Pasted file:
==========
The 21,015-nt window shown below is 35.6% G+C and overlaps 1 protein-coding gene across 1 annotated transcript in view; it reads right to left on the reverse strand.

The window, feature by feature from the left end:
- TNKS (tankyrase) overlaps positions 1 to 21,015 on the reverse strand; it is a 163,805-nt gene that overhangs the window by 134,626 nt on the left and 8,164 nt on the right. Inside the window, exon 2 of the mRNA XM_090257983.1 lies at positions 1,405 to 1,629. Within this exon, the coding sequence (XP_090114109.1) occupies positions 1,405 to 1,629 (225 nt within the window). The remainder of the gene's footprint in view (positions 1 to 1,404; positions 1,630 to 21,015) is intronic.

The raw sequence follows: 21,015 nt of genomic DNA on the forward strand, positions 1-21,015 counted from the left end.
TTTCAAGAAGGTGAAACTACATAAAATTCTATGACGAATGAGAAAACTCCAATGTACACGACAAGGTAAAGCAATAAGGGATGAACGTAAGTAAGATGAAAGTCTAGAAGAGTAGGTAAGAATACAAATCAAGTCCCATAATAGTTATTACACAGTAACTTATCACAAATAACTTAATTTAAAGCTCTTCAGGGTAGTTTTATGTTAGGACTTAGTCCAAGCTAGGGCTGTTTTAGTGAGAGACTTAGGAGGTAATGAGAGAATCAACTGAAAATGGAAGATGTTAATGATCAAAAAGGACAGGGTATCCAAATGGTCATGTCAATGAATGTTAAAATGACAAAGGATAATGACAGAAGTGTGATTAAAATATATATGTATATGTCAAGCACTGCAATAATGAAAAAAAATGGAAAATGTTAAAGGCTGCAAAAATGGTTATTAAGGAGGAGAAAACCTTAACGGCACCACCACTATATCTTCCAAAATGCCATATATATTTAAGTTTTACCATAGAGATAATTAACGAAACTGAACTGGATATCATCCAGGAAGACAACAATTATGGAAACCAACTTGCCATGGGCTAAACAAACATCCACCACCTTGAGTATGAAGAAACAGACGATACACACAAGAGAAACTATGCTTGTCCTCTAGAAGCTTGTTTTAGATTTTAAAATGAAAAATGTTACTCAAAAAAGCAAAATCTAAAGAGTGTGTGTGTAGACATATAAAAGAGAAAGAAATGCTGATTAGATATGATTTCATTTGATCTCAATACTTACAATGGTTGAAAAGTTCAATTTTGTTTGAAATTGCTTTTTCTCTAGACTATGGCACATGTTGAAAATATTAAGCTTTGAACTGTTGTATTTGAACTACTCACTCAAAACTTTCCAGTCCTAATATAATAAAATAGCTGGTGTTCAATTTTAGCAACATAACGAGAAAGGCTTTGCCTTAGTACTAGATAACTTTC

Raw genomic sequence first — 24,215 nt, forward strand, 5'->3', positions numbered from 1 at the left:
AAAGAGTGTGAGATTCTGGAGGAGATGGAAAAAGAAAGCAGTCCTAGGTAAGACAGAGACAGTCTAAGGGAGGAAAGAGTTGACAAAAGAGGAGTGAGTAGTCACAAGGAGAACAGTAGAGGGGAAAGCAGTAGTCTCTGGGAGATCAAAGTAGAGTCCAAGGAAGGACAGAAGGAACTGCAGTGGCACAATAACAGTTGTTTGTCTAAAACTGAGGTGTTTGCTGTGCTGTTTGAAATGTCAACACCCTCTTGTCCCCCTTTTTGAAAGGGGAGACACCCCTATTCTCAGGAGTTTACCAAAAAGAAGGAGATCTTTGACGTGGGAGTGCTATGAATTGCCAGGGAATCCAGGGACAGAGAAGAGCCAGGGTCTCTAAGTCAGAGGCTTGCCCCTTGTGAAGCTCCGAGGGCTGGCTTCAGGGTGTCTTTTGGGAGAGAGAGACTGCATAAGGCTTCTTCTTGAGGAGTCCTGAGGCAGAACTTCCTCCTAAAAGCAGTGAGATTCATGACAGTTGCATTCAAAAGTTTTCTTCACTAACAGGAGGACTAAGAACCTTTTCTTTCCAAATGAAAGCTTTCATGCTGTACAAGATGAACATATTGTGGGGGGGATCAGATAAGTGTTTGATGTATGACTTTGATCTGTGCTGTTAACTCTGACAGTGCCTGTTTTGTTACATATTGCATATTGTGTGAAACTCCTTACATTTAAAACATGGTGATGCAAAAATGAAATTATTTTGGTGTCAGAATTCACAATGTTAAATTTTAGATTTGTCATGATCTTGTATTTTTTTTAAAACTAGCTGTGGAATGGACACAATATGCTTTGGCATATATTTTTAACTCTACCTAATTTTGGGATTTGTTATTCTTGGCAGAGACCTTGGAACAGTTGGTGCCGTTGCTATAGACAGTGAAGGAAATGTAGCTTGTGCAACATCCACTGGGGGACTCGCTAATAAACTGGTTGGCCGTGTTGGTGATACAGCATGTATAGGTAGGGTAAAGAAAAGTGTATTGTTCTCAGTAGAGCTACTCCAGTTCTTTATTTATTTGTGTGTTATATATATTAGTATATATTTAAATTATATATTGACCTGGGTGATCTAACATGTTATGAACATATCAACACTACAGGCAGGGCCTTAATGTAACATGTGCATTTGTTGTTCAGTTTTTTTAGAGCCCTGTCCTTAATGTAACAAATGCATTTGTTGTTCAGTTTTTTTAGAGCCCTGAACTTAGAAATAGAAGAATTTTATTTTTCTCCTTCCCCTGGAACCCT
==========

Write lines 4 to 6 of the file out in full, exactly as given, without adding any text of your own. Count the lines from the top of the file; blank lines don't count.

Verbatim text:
The raw sequence follows: 21,015 nt of genomic DNA on the forward strand, positions 1-21,015 counted from the left end.
TTTCAAGAAGGTGAAACTACATAAAATTCTATGACGAATGAGAAAACTCCAATGTACACGACAAGGTAAAGCAATAAGGGATGAACGTAAGTAAGATGAAAGTCTAGAAGAGTAGGTAAGAATACAAATCAAGTCCCATAATAGTTATTACACAGTAACTTATCACAAATAACTTAATTTAAAGCTCTTCAGGGTAGTTTTATGTTAGGACTTAGTCCAAGCTAGGGCTGTTTTAGTGAGAGACTTAGGAGGTAATGAGAGAATCAACTGAAAATGGAAGATGTTAATGATCAAAAAGGACAGGGTATCCAAATGGTCATGTCAATGAATGTTAAAATGACAAAGGATAATGACAGAAGTGTGATTAAAATATATATGTATATGTCAAGCACTGCAATAATGAAAAAAAATGGAAAATGTTAAAGGCTGCAAAAATGGTTATTAAGGAGGAGAAAACCTTAACGGCACCACCACTATATCTTCCAAAATGCCATATATATTTAAGTTTTACCATAGAGATAATTAACGAAACTGAACTGGATATCATCCAGGAAGACAACAATTATGGAAACCAACTTGCCATGGGCTAAACAAACATCCACCACCTTGAGTATGAAGAAACAGACGATACACACAAGAGAAACTATGCTTGTCCTCTAGAAGCTTGTTTTAGATTTTAAAATGAAAAATGTTACTCAAAAAAGCAAAATCTAAAGAGTGTGTGTGTAGACATATAAAAGAGAAAGAAATGCTGATTAGATATGATTTCATTTGATCTCAATACTTACAATGGTTGAAAAGTTCAATTTTGTTTGAAATTGCTTTTTCTCTAGACTATGGCACATGTTGAAAATATTAAGCTTTGAACTGTTGTATTTGAACTACTCACTCAAAACTTTCCAGTCCTAATATAATAAAATAGCTGGTGTTCAATTTTAGCAACATAACGAGAAAGGCTTTGCCTTAGTACTAGATAACTTTC

Raw genomic sequence first — 24,215 nt, forward strand, 5'->3', positions numbered from 1 at the left: